Knocks at our gate are quite common. It serves as our front door and people come calling regularly. I normally have some difficulty answering the gate because frequently the visitor does not speak much English and I speak little Chichewa. When a man I eventually came to know as Charles came knocking this wasn’t a problem. Charles knew neither English nor Chichewa because he was deaf.
Charles wanted a bit of piece work. I found this out via the gardener across the street. Apparently, Charles has done occasional work for our neighbor but since she had none on that particular day, he had turned to us. I gave him a pen and paper and he wrote out the note:
Charles [Last Name]
I am happy[.] I like you.
I look [here] because [you are] my friend.
I am sorry because my biycle [sic] wheel broken.
[I] Please [you] give to me [a new wheel].
I went to talk to some of the workers who were repairing a fence. They were insulted to think that someone not on their crew would get paid for work that they would do. It reminded me of a parable. I then turned to our gardener who as it turns out knows some sign language! In the signed conversation that followed it was clear that Charles was going to get the worse jobs around. Sure enough, he raked and hauled away the street leading up to our gate. Hot work with thorny plants but it was better than nothing.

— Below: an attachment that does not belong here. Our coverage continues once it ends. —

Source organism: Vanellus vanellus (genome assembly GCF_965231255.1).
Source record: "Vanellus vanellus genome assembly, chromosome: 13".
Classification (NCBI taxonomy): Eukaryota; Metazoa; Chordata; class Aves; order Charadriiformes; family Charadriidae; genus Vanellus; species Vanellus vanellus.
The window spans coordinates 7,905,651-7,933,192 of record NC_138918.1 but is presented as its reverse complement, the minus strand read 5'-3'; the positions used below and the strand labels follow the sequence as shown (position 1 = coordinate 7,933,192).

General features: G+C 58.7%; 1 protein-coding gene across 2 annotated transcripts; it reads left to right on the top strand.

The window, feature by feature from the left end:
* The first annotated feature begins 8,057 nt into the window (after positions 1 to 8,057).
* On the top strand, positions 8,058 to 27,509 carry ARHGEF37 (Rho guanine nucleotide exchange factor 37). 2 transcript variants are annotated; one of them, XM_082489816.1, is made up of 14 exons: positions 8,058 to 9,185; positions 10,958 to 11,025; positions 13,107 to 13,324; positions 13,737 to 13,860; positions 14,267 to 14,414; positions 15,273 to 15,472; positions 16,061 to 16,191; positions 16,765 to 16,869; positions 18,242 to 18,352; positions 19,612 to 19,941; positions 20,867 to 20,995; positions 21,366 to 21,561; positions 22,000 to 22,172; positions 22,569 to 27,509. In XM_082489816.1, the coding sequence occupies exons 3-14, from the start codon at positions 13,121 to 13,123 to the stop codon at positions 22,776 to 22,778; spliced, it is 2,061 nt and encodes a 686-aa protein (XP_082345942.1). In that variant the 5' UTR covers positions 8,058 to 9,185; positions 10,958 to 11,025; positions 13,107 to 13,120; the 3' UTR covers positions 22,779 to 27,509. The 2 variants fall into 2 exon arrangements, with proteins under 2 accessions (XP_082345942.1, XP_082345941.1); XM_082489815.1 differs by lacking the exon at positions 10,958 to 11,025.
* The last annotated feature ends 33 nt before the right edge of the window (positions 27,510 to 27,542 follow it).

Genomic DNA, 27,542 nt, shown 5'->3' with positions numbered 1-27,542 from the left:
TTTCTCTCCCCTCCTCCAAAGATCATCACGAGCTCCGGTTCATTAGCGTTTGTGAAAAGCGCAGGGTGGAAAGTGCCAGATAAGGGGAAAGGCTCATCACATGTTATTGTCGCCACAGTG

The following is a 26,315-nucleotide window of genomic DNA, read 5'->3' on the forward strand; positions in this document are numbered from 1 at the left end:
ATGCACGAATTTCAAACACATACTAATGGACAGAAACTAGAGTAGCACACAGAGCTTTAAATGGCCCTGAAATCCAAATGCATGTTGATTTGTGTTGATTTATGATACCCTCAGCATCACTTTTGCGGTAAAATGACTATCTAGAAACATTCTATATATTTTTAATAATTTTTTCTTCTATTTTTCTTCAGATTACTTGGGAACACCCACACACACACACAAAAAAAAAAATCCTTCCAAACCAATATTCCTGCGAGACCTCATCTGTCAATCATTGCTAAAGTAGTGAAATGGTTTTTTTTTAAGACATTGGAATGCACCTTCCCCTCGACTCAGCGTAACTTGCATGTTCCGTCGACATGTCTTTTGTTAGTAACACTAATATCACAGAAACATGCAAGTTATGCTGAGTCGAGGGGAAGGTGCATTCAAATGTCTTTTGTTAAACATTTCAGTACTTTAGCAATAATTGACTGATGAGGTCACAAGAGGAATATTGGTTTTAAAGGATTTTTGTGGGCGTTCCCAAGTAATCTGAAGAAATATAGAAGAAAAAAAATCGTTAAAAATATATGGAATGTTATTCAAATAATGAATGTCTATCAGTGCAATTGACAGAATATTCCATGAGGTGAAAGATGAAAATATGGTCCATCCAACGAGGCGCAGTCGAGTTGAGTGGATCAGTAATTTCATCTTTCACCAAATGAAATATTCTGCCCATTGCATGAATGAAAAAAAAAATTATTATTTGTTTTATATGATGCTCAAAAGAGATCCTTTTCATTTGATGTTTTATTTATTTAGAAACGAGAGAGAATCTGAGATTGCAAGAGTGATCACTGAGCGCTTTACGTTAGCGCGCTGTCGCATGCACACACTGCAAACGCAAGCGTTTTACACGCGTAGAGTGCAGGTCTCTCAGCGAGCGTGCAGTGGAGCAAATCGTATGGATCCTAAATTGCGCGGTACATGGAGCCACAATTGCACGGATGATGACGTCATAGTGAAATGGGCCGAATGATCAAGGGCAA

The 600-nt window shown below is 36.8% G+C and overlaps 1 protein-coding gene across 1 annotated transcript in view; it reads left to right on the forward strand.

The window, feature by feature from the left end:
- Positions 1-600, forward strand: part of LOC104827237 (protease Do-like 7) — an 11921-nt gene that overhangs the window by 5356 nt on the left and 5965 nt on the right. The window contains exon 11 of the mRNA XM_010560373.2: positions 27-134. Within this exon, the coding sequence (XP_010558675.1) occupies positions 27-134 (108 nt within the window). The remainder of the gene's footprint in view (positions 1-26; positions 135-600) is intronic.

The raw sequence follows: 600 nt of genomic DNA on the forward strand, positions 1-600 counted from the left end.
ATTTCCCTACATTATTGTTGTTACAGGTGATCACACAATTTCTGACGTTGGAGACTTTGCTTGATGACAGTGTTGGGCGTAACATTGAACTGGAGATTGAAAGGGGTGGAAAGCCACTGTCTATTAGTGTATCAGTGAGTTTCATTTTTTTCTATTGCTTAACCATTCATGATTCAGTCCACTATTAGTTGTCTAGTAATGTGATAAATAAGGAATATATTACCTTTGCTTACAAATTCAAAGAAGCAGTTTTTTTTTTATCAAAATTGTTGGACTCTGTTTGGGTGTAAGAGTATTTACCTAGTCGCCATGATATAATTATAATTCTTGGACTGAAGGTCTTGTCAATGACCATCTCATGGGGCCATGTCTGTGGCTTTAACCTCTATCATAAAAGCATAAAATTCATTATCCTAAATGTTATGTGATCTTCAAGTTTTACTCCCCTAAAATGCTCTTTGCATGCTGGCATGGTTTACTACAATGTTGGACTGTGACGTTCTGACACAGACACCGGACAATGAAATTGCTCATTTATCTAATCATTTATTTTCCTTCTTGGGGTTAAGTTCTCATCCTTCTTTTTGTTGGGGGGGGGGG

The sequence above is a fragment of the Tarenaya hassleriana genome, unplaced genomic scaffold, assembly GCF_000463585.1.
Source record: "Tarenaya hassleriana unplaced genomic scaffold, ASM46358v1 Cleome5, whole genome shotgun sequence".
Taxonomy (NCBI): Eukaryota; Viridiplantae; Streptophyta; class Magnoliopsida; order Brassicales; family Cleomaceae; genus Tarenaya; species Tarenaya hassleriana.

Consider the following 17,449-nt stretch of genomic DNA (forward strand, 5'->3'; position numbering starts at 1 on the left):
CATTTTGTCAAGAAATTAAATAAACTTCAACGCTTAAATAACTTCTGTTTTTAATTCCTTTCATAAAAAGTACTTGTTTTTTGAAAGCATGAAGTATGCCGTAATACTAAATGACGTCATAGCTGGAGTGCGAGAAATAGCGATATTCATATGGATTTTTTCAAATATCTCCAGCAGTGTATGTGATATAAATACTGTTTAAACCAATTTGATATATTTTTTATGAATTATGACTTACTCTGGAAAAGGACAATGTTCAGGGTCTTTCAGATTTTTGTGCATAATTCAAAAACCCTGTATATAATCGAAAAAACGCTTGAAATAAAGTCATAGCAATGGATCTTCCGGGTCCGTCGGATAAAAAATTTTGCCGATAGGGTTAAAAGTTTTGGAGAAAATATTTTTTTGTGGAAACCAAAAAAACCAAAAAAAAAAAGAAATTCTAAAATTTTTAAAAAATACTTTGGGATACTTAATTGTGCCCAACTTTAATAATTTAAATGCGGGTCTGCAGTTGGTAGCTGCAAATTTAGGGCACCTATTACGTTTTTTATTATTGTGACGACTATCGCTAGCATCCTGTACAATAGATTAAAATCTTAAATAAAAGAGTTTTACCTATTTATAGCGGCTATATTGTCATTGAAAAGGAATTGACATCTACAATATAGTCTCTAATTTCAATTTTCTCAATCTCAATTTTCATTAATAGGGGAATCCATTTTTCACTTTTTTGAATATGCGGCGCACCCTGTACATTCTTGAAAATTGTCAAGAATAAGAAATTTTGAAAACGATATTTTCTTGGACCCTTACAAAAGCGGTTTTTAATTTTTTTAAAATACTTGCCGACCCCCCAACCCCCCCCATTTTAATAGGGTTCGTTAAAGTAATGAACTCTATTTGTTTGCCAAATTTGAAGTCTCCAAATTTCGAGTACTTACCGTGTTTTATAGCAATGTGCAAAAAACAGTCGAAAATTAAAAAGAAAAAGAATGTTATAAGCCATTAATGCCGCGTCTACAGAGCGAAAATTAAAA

Malawian society is not particularly suited for those who have some kind of physical impairment. Paths and roads are very uneven so those with mobility or sight issues will struggle. There are a number of hand pedaled recumbents around town for those whose legs can’t carry them but they look very difficult. Occasionally you will see someone being lead around by a child, hand on shoulder, blind without their diminutive guide.
Ironically enough, while I was sorting out Charles, Vivian was at the Ndirande Handicapped Centre (formerly known as Tidzelerana). At some point Vivian will post about that experience but you can see a few pictures via Facebook. Ndirande Handicapped Centre has long been supported by the Presbyterian Church in Canada and is a way that the most disadvantaged in Malawian society can experience grace both practically and emotionally.
Pictured above is Hamilton Banda one of the key personnel involved with Ndirande Handicapped Centre (formerly Tidzelerana).
The picture that accompanies this post is of a maize shipment arriving at our house. Canada House serves as the storage place for Ndirande Handicapped Centre because they only rent their facilities (at the moment – they own a property with the dream of building someday soon). Someone from the community donated 100 bags of maize to distribute to the participants at Christmas time. Since Ndirande Handicapped Centre participants can’t farm, they often struggle to feed themselves. This maize is a significant help. Malawians eat nsima, a porridge made from maize, daily.
After Charles was done I gladly paid him for his efforts. I’m not sure whether he fixed his bicycle or bought a bag of maize with the kwacha I gave him. Whatever the case, he earned his money. Tidzelerana means “we care for each other.” Caring, being friends, here often involves mutual practical aid. If I have something and you need it then I should offer it to you as a friend. As Charles said, we are now friends.